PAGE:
“Throw in your lot with us,
I once went to the funeral of a good lady who had left behind four children. I knew her oldest son, but I hadn’t seen him for at least ten years. I remember his exuberance as a child and the pride his mother felt when seeing the good example he was to his younger siblings. Dad had broken up their home, and he had suddenly become “the man of the house.”
Those ten years had obviously taken their toll – at the funeral he was accompanied by members of the gang that he had joined. They were not shy, they displayed their motorcycles and their gang insignia for all the world to see. When away from the others he greeted me warmly and spoke tenderly of his mother. You would not have known that he had “Thrown in his lot with those who do harm.”
The average person does not wake up one day and decide to join a gang of thieves, thugs, and drug traffickers (to name but a few of their crimes). Young men who join such groups are looking for camaraderie and a sense of purpose. But being young and naïve, they never stop to think that they will likely join their compatriots in prison one day. It’s a recipe for a life of waste and bitterness.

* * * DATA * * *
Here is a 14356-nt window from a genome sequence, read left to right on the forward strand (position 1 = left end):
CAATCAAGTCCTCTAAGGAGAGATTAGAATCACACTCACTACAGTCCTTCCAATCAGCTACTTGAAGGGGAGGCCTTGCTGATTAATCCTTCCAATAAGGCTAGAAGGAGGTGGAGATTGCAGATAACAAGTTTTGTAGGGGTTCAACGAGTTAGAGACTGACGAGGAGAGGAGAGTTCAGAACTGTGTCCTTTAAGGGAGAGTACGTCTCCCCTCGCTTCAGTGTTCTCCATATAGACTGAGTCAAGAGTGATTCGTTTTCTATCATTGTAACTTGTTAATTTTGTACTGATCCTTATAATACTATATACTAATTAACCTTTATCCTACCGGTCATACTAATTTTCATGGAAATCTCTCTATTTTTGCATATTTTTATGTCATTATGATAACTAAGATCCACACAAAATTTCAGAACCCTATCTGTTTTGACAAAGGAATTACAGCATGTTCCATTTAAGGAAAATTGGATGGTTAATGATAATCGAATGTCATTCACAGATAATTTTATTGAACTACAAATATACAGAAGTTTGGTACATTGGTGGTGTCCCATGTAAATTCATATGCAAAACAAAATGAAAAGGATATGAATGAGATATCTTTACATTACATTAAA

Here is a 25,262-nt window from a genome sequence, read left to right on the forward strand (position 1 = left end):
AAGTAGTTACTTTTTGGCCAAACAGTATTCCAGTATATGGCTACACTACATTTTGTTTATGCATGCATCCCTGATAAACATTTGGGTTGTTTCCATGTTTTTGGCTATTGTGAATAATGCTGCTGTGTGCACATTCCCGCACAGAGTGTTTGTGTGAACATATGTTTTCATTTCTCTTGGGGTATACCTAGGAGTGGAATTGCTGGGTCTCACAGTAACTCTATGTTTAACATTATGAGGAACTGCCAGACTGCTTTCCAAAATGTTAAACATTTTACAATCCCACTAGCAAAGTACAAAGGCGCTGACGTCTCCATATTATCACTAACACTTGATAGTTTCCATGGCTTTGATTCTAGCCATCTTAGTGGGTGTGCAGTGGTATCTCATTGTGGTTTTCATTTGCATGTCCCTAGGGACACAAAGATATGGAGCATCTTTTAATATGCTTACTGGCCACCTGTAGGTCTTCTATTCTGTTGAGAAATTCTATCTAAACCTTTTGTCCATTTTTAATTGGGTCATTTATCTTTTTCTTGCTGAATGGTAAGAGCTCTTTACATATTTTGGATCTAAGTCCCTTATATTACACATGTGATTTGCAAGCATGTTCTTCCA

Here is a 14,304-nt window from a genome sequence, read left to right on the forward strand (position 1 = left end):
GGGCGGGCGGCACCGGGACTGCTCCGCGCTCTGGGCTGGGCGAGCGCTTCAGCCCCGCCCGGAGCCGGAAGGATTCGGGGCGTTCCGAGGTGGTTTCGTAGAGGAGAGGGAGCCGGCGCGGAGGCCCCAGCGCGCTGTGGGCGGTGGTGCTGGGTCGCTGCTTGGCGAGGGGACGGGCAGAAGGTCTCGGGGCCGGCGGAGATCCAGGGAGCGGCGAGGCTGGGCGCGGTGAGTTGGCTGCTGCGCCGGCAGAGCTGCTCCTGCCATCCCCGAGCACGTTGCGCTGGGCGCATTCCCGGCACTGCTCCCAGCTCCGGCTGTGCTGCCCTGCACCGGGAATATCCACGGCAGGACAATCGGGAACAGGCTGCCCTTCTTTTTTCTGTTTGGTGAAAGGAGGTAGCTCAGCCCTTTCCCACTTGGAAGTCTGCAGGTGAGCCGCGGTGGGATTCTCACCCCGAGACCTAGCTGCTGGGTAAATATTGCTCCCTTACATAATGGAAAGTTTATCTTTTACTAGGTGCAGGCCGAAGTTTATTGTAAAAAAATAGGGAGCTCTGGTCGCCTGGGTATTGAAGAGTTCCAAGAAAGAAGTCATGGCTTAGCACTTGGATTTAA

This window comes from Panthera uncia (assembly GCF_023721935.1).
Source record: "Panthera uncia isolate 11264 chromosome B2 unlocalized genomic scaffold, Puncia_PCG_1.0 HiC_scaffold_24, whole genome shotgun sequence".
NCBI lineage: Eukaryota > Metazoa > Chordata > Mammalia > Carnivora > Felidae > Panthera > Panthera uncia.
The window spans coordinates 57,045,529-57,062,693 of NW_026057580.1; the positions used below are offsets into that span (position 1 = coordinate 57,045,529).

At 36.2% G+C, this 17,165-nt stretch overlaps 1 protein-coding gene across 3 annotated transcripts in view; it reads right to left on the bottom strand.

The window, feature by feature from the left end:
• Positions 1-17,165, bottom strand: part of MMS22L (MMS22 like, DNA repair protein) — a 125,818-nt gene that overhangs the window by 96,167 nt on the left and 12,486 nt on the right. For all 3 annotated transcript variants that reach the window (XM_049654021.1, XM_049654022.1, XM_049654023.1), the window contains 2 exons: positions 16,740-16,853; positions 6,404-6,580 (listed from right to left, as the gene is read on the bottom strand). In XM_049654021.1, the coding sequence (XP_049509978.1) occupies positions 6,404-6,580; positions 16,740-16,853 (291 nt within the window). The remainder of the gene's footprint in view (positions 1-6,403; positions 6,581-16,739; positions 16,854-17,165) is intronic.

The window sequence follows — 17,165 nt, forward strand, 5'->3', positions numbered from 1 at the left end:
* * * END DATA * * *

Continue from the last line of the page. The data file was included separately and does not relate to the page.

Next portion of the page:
I know that his story doesn’t have to end in despair; he can change. We can only pray that this Prodigal Son comes to his senses and finds Jesus.
This experience has made me try even harder to include the young in our church activities. Though this young man did not attend our congregation, I have no doubt that he would have been better off if he had.
But it also makes me reflect on my own heart and soul. I too must question what sinners I have allowed to entice me. They may not ride motorcycles, wear gang insignia, and commit crimes, but they may be just as real.
“How can a young man keep his way pure?
By keeping it according to Your word” (Psalm 119:9).